Images of Katrina and the Black Criminal: Finding vs Looting

One of the most common images shown on the news during Hurricane Katrina was the image of the black man, woman, or group leaving an abandoned store, perhaps waist-deep in water, with goods that they presumably did not pay for. While in most cases, it was found that these men and women were taking supplies that they actually needed for survival and hygiene, such as food and toilet paper, the American news media sought to portray these people as “looters” epitomizing the white view of the black criminal, and thus portraying these black victims as undeserving of aid.

We can see this evidenced in the inconsistency of captions when labeling the people in these images as “looters”. As you can see in the pictures and captions from the two media sources above, when a black man was seen with items from a store it was labeled as “looting”, but when white couple is seen in the same exact situation, it is labeled as “finding.” From these two images and the classification of each it can be seen how the American media racially framed its coverage and subsequently provided the public with a very inaccurate portrayal of these Black victims. Not only did these images┬áserve to perpetuate the stereotype of the Black felon in the minds of white americans, but this criminalization was incredibly detrimental to the aid response for these victims at a time when the support of their country and government was needed the most. Do you think images such as these postponed aid to Katrina victims and set the overall tone of American indifference on the flood?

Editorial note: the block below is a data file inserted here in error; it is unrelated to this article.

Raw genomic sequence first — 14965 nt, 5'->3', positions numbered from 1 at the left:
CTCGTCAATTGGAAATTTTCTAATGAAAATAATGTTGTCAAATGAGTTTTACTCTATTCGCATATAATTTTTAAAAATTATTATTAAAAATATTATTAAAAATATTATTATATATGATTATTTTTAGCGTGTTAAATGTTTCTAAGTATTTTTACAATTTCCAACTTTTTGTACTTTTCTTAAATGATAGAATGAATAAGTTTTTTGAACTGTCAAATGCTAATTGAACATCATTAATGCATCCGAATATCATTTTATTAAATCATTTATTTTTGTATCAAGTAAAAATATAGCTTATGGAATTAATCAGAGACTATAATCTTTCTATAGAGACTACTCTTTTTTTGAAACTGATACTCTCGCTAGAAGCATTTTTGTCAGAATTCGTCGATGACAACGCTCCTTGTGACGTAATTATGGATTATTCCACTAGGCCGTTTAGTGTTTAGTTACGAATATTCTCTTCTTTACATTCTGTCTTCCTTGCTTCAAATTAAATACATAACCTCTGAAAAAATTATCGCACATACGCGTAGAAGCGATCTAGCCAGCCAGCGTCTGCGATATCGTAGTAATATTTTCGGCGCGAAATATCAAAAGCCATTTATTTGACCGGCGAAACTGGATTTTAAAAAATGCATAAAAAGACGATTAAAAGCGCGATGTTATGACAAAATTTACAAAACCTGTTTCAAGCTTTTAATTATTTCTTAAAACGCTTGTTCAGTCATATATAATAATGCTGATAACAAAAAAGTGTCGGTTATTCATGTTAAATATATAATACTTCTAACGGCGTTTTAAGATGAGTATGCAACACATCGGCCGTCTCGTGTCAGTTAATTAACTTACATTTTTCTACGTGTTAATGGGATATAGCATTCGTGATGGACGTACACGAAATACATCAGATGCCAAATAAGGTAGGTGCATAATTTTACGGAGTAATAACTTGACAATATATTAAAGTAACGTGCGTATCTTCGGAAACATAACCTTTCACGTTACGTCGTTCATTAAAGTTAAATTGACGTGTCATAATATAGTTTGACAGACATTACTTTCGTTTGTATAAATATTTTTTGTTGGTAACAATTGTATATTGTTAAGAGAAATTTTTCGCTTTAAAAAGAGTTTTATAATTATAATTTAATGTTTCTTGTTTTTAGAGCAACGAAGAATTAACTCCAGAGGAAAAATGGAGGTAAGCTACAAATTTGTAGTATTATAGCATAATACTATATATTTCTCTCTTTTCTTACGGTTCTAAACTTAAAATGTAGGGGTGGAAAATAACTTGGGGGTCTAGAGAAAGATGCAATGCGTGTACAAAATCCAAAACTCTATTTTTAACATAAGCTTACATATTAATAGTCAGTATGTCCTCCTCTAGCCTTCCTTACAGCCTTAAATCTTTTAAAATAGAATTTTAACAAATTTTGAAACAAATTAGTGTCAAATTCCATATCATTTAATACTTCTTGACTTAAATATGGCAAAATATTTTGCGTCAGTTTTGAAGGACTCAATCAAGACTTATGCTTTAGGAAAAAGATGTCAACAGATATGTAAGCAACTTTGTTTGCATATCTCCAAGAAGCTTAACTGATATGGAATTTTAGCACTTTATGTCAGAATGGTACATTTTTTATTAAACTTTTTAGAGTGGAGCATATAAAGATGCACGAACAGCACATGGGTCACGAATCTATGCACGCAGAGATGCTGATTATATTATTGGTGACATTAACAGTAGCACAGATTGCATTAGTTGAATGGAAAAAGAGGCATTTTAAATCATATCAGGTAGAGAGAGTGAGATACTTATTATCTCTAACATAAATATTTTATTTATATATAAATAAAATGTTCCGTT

4 thoughts on “Images of Katrina and the Black Criminal: Finding vs Looting

  1. It is sad to once again see how the media tries to perpetuate a negative image of blacks but keeps whites superior. Because the black victims are called looters makes others unsympathetic to them, taking away from the fact that they needed these supplies to survive because they were neglected in the first place. I think the descriptions helped influence outside observers about who they thought should be helped, and created animosity against the blacks because of an incorrect connotation. So even at their most desperate need of help, they were unfairly disadvantaged.

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